Fire Damages Fort Meade Intelligence Building
Saturday, October 21, 2006
A Fort Meade building that houses Army counterintelligence activities was heavily damaged yesterday in a stubborn and spectacular six-alarm fire that burned for hours, generating thick clouds of smoke that streamed and billowed in a brisk wind.
The blaze broke out on the Army post in Anne Arundel County and 3:05 p.m. and continued to burn well after 10 p.m. The fire damaged upper portions of the sprawling three-story building, which is headquarters to the 902nd Military Intelligence Group and houses several contractors, officials said.
The cause of the blaze, which apparently began on the peaked roof of the red-brick building, was not immediately known and was under investigation.
"Everyone in the building was evacuated safely, and we had one firefighter who sustained a minor injury to his leg," said Jennifer Downing, a Meade spokeswoman.
Downing declined to discuss the building's contents, calling them "sensitive in nature."
Another official said most of the documents in the damaged section are locked in fire-resistant containers and backed up elsewhere. Nothing lost at the building would adversely affect national security, said Donald Shiles, director of the Technical Counterintelligence School at Fort Meade.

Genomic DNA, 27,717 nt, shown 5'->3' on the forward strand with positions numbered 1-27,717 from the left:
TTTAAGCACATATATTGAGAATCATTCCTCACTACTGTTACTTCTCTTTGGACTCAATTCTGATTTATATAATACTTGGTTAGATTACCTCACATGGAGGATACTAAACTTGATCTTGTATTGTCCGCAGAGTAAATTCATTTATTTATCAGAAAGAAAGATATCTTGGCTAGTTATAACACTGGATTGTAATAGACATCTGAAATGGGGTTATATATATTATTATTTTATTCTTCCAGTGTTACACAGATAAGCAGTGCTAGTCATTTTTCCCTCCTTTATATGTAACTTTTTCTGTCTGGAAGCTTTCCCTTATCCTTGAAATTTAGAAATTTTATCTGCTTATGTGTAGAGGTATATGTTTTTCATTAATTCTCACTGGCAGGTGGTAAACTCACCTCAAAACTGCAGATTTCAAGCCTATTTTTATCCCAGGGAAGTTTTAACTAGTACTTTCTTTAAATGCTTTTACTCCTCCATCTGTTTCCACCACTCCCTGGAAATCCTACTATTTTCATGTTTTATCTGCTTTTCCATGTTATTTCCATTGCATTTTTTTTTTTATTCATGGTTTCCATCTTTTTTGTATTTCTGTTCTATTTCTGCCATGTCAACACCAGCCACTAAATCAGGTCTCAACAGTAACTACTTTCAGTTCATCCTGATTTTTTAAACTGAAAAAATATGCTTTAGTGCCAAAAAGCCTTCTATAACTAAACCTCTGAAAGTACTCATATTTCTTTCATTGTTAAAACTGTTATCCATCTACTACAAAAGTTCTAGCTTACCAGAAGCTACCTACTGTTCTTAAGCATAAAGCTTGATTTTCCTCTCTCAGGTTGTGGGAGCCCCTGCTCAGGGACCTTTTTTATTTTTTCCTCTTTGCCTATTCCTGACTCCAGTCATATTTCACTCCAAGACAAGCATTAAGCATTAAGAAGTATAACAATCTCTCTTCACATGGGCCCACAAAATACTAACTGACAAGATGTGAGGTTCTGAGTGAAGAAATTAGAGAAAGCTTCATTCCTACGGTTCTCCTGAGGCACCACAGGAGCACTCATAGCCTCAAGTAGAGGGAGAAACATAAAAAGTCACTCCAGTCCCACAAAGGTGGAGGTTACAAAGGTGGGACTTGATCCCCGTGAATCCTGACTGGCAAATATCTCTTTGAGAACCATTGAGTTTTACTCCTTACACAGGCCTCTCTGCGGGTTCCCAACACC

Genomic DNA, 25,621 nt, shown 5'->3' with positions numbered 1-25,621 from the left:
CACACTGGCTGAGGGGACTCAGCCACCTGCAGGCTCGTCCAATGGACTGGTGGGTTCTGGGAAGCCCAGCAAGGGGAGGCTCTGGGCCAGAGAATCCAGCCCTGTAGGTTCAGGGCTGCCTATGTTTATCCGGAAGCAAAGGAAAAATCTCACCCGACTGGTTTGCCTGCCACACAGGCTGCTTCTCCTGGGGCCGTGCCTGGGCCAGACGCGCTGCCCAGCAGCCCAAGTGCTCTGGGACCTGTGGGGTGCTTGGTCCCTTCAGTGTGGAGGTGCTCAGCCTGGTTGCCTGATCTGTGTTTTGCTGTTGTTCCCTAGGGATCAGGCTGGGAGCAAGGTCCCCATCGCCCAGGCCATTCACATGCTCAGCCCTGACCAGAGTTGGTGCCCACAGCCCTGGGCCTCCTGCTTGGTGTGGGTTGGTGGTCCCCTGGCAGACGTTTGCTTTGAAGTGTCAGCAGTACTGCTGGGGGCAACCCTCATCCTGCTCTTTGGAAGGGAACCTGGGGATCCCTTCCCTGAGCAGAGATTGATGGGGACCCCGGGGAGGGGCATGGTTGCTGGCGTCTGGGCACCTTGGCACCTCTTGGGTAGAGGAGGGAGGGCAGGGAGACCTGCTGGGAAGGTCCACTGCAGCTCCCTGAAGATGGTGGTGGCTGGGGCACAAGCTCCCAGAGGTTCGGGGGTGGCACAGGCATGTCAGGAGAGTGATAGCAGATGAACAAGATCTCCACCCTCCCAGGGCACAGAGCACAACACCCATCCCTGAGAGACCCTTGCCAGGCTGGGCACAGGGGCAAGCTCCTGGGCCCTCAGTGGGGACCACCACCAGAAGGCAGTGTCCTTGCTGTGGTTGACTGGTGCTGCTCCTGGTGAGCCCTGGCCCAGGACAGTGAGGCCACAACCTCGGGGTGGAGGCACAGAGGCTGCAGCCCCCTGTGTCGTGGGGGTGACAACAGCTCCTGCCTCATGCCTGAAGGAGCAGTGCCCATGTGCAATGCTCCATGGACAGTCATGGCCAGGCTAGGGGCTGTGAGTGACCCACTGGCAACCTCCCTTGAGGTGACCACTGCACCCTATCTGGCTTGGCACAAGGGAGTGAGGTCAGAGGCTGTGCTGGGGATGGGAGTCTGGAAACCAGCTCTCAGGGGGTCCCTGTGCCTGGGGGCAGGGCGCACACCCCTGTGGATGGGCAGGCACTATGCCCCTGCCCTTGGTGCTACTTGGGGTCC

A worker outside the building spotted the fire when it was relatively small, but the blaze quickly spread, said Army Lt. Col. James Peterson, director of emergency services for the post.
As darkness fell, motorists on the Baltimore-Washington Parkway called U.S. Park Police to ask about the glow created in the sky by the flames. Park Police said no roads were reported closed, and rush-hour traffic was not affected.
At one point, flames appeared to leap from everywhere on the roof of a section near one end of the multi-wing building. Flaming portions of the roof were visible amid streams of water and clouds of black and gray smoke.
Peterson said the fire was largely contained to the building's attic, which is used as office space by the intelligence group. A portion of the roof collapsed, and parts of it were "a total loss," Peterson said.
The building remained intact. "The structure did not collapse, and there does not seem to be any danger of it," said Rich Lane, a spokesman for the post. Lane said that no estimates of damage were available but that he expected it would be significant structurally and monetarily.
The cause of the fire was being sought by the Army's Criminal Investigation Division, but officials said this was routine and did not mean criminal intent was suspected.